In 1966, contrary to footballing logic, England were also among the favourites by dint largely of enjoying home advantages. I had the privilege of being at Wembley to see every England game in the 1966 World Cup and I can remember, leaving the stadium after the opening game against Uruguay, thinking: “Who are they kidding, this bunch can’t win a tea-cup let alone the World Cup”. I felt much the same 3 days later for the first 37 minutes of the England v Mexico game. And then Bobby Charlton scored. (Enjoy it again here). The Scotland game need not be England’s defining game of Euro 2021, any more than the Uruguay game was in 1966. We have players in this England squad that can produce like Charlton & Hurst and – given inspired selection, formation and motivation – have the potential to play together with the energy and positivity of their 1966 forbearers. For this to happen Southgate needs ‘to channel his Sir Alf’, and he needs to do this darn fast. Inshallah.

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7 Responses to Is Southgate, Parker in disguise?

  1. Martin Bostock says:

    Good piece. Much to agree with. Thank you.

  2. Ericle says:

    [From: David]
    I don’t feel qualified to comment as I’ve only seen Fulham (on tv) a couple of times, although I thought they played in an open, flowing style. Maybe I was lucky and picked a couple of good performances. I’m also an admirer of Southgate. Better to be a bit cautious in these qualifying games and above all avoid defeat, and then develop a more expansive style when a win is essential. Also, he’s got talent on the bench to make an impact when the opposition begins to tire.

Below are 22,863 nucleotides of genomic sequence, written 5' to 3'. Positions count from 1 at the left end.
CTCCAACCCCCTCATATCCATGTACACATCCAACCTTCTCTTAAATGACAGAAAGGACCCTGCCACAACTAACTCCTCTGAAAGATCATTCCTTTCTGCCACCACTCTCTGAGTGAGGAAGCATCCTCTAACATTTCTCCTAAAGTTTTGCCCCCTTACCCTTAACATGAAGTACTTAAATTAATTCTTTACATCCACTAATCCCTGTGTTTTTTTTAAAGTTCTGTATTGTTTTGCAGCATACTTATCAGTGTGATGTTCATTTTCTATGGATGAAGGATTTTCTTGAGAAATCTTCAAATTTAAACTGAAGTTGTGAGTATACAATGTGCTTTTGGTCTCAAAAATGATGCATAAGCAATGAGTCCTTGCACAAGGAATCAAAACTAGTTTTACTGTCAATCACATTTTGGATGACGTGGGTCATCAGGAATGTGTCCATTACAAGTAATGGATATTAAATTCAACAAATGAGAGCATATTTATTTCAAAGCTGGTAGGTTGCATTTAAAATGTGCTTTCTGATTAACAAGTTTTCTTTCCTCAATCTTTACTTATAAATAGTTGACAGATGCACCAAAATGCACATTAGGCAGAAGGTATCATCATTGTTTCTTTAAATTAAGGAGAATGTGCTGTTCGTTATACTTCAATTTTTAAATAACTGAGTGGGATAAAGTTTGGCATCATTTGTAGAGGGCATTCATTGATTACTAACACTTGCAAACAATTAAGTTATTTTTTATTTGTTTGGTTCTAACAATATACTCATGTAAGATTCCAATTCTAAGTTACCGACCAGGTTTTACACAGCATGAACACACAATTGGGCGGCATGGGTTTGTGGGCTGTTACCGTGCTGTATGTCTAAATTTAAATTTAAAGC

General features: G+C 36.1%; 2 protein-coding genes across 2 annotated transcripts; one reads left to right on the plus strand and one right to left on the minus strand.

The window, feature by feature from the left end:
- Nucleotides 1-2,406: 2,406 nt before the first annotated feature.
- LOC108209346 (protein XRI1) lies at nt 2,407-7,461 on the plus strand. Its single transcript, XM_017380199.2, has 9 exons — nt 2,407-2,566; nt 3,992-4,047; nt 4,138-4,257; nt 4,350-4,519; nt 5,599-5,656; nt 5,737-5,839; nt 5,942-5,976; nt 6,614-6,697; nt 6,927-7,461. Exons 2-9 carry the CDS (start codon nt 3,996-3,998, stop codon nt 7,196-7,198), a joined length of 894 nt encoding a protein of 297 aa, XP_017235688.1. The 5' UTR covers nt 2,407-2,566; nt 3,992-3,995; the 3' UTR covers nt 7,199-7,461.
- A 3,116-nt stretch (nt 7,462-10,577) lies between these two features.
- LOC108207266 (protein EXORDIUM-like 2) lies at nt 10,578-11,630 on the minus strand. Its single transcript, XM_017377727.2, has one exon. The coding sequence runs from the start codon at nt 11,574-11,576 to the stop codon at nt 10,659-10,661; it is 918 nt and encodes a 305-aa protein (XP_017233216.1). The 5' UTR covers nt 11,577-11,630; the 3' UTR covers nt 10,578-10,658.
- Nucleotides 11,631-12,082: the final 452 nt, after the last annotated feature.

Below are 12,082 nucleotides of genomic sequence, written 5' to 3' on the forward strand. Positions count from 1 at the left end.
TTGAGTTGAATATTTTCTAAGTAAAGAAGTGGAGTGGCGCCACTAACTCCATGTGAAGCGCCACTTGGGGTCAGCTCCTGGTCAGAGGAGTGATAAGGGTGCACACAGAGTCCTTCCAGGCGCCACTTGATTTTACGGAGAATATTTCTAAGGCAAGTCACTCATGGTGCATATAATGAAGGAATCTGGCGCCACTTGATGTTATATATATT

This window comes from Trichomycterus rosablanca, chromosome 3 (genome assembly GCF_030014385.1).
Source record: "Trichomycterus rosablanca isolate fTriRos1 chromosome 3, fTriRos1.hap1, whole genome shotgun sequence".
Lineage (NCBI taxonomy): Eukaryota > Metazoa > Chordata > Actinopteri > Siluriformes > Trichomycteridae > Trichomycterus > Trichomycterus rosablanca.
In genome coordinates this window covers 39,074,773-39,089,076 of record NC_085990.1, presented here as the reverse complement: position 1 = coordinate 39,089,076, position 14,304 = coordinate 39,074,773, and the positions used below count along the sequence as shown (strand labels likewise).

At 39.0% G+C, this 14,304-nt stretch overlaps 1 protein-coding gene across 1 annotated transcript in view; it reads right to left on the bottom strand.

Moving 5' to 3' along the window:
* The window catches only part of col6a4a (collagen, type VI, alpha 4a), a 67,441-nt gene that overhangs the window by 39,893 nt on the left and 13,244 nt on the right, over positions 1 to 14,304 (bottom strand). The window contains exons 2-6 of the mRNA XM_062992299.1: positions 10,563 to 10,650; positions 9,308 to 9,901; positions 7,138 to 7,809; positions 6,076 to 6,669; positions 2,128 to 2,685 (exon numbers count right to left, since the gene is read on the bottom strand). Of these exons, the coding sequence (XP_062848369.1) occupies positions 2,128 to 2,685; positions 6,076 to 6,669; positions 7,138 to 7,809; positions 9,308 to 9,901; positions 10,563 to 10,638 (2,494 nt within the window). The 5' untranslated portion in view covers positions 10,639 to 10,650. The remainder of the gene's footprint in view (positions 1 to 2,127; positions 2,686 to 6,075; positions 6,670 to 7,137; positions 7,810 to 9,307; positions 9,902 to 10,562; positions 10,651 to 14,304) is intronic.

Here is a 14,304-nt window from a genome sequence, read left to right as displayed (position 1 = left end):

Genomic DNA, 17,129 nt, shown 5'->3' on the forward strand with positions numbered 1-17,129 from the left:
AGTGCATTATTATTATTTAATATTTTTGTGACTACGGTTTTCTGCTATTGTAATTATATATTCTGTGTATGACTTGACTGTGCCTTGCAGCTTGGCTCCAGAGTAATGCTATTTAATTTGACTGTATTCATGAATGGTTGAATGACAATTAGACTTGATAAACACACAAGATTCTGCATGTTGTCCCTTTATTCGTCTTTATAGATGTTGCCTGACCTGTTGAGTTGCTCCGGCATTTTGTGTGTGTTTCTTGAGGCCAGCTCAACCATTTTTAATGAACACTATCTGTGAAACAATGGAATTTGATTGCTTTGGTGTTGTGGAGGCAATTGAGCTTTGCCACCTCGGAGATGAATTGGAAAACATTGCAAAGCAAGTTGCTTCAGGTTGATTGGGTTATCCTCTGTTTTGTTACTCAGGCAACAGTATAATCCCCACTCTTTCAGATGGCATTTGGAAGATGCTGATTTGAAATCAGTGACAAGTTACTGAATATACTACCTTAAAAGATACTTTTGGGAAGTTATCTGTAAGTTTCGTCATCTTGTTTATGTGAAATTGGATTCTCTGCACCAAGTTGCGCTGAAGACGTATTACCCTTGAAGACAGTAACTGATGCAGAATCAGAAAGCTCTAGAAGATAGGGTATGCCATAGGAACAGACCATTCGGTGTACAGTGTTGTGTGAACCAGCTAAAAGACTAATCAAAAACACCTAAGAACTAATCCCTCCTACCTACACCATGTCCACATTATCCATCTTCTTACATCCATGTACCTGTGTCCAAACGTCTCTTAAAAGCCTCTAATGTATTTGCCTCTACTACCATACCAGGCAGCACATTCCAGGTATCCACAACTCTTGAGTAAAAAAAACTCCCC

3. Stephen Kon says:

    The big difference is that Southgate has a group of many outstanding players who don’t have to play the Fulham way . The problem is that he is too cautious to allow them to do so .

  4. Ericle says:

    [From: John]
    Your basic point is made by the fact that 1966 ‘team’ had Roger Hunt as opposed to Jimmy Greaves even though as I recall the latter was fit by later stages of tournament.

    • Ericle says:

      Yes, dropping Greaves was a brave decision. However, the team also played with a passion & positivity that was part of Ramsey’s management template. Southgate has to be braver not only in his team selection but also with his tactics, so as enable us to bring the ball forward quicker in order to capitalise on our attacking qualities.

  5. Jonah says:

    As an Aussie onlooker, I feel as if I am qualified to comment, as I am far away enough to see the bigger picture 😉 . There are clearly both tactical and psychological problems that the team need to overcome. With regards to the former – do both Phillips and Declan rice both need to start against lesser teams that are likely to sit back? One also needs to question the omission of Sancho, one of the most exciting young players in Europe. You’re 100% right about Southgate – he’s far too conservative for the players he has at his disposal. The psychological problem seems much harder to figure out- is this team plagued with the same barriers to success as the team with Rooney, Lampard, Terry, Cole, Gerrard Scholes – again England have world-cup-winning calibre talent, yet they fail to live up to the extremely high expectations placed on them, exacerbated by the toxic media pressure.

  6. Ericle says:

    [From: Barrie]
    Well spotted. He [S’gate] seems to have lost his confidence [& direction]. Mercifully, I was out to dinner during the ‘Scotland fiasco. Who’s next year’s Fulham manager tipped to be – plenty of ‘Spurs cast-offs available…